'Olakino' Performances At The Broad Stage Tonight And Saturday

Friday, 18 May 2012, 5:40:00 AM

Mirror Staff

Hawaiian dance reflects the theme of Friday's Global Motion concert, but is just one slice of the world’s choreography that will be featured.
Courtesy Photo
Hawaiian dance reflects the theme of Friday's Global Motion concert, but is just one slice of the world’s choreography that will be featured.

Santa Monica College’s Global Motion World Dance Company presents “Olakino,” a program of choreography from throughout the world. “Olakino,” Hawaiian for “Health,” reflects the 2011-12 SMC Global Citizenship Theme of “Health, Wellness & the Pursuit of Happiness.”

Performances are 7:30 p.m. today, May 18 and 4 p.m. and 7:30 p.m. Saturday, May 19 at The Broad Stage at the SMC Performing Arts Center on Santa Monica Boulevard and 11th Street.

The concert will feature traditional and contemporary dance styles, including Afro Cuban, Contemporary Ballet, Belly Dance, Flamenco, Hawaiian, Indonesian, Mexican Folklórico, Jazz, Lyrical Hip Hop, Samba/Cha Cha Cha, Swing, Texas Two-Step, and West African.

Global Motion, founded by Judith Douglas, is under the direction of Raquel Ramirez and Sri Susilowati.

Faculty choreographers are Laura Canellias, Keali’i Ceballos, Jennifer Jesswein, Angela Jordan, Raquel Ramirez, Charlotte Richards and Sri Susilowati.

Guest choreographers are Kati Hernandez and Jessica Nedjat-Haiem.

Student choreographers are Henry Marquis, Libby Marquis, Yessenia Muñoz, Victoria Tapscott and Lindsay White.

Global Motion has toured extensively throughout Mexico and California for more than 30 years – at schools, festivals, and special events.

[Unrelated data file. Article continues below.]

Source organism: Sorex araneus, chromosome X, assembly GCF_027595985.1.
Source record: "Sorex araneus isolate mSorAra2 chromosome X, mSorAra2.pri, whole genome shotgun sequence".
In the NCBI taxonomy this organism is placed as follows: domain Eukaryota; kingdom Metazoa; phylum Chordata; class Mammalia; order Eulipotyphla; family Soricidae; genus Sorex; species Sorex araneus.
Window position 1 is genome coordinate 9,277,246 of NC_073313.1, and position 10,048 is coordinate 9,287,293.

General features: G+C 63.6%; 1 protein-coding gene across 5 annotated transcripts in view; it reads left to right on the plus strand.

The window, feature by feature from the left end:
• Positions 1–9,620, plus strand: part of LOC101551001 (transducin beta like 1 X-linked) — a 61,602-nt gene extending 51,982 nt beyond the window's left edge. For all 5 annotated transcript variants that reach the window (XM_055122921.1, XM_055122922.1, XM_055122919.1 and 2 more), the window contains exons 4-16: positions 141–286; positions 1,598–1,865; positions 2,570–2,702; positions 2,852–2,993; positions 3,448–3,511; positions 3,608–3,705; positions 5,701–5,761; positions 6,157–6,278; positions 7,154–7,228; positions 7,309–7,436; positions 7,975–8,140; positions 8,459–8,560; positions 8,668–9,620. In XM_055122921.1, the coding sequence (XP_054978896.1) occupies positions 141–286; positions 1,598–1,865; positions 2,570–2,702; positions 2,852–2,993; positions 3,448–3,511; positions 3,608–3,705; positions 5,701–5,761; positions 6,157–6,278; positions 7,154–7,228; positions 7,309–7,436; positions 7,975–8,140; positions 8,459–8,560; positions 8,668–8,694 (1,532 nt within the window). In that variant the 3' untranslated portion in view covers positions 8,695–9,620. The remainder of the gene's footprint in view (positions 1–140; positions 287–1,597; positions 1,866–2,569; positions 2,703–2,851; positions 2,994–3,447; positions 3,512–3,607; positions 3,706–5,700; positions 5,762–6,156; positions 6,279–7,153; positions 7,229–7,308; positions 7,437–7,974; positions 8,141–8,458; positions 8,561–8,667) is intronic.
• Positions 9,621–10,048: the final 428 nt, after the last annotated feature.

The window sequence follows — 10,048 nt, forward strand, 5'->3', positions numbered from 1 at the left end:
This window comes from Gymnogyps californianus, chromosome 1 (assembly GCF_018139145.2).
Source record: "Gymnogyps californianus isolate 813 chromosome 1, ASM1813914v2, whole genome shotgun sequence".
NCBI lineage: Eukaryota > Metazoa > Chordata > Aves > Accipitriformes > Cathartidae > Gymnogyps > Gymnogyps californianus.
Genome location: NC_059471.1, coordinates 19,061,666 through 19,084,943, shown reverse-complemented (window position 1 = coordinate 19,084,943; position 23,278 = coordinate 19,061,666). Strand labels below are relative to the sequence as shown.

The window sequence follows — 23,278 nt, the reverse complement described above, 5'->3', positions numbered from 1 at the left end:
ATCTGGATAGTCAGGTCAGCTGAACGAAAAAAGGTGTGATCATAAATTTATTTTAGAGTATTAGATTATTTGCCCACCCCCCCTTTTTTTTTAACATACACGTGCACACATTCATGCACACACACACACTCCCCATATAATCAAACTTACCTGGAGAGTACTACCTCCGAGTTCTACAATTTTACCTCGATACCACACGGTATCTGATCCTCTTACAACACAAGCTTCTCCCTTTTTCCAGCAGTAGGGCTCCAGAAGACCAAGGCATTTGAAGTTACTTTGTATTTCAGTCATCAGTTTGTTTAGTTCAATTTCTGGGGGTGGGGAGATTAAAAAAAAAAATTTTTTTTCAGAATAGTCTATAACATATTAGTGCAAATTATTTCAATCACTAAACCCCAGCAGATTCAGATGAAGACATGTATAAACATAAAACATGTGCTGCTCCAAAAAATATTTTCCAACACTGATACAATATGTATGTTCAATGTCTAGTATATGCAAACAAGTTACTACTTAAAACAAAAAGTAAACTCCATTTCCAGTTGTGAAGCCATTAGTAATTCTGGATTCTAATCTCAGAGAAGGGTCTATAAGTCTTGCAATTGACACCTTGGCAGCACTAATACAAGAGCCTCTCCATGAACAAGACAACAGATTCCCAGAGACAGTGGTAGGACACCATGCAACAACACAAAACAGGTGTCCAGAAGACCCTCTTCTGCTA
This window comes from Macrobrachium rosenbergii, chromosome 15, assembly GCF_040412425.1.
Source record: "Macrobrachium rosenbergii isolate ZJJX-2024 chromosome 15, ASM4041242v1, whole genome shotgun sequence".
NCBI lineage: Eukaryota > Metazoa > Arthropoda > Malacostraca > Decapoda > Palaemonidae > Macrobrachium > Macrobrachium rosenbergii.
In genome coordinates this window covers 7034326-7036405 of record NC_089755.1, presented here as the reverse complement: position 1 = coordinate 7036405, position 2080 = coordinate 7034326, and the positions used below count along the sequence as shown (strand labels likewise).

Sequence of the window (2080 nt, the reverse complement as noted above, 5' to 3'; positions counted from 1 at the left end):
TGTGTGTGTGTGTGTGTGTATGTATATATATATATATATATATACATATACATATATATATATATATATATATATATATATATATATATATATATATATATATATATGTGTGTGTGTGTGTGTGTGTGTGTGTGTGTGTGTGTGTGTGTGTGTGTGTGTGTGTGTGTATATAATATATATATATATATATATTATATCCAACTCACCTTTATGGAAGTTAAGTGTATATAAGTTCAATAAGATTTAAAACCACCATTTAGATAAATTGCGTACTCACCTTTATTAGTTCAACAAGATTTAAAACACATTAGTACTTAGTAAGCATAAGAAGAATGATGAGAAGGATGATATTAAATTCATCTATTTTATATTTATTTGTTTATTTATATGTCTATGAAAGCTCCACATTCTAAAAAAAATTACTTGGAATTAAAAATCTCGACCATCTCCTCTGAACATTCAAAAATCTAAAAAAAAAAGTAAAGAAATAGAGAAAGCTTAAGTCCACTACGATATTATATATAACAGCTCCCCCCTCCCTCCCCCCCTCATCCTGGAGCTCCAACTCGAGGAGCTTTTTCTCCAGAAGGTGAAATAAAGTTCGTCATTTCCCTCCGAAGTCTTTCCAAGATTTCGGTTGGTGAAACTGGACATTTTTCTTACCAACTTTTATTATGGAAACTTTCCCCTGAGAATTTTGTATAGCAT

Raquel Ramirez is choreographing “1862 – The Original Cinco de Mayo,” a Mexican Folklórico dance, as well as collaborative work by Global Motion, Ballet Folklórico Flor de Mayo and Dr. David Hayes-Bautista at the UCLA Center for the Study of Latino Health and Culture.

Sri Susilowati, originally from Indonesia, has created “Kandita”, a traditional Indonesian dance from the Sunda area about a mythical princess, Kandita, who is healed by the sea.

Aside from teaching at SMC, Angela Jordan has also taught at UCLA and at schools throughout Southern California. She is presenting a West African mask dance, “Sorsonet”, which tells a story of the mask as a guardian and source of healing.

Kati Hernandez, a native of Cuba, is the artistic director of her own Afro Cuban dance experimental project. “Obalu Aye, King of Village Crowned in another Land” is an Afro Cuban dance that portrays the sacred stories of a king who rules over disease and health.

Yessenia Muñoz began studying dance at SMC with award-winning choreographer Laura Canellias. “Pump up the Beat” is a Samba/Cha Cha Cha dance about how rhythms can help strengthen the human heart.

Tickets, which sell out quickly, are $18 general admission and at the door and $15 for SMC students with ID and senior citizens. Parking is free.

For tickets, call 310.434.3005 or go to www.smc.edu/eventsinfo. Information is available at www.smc.edu/dance or 310.434.3467.

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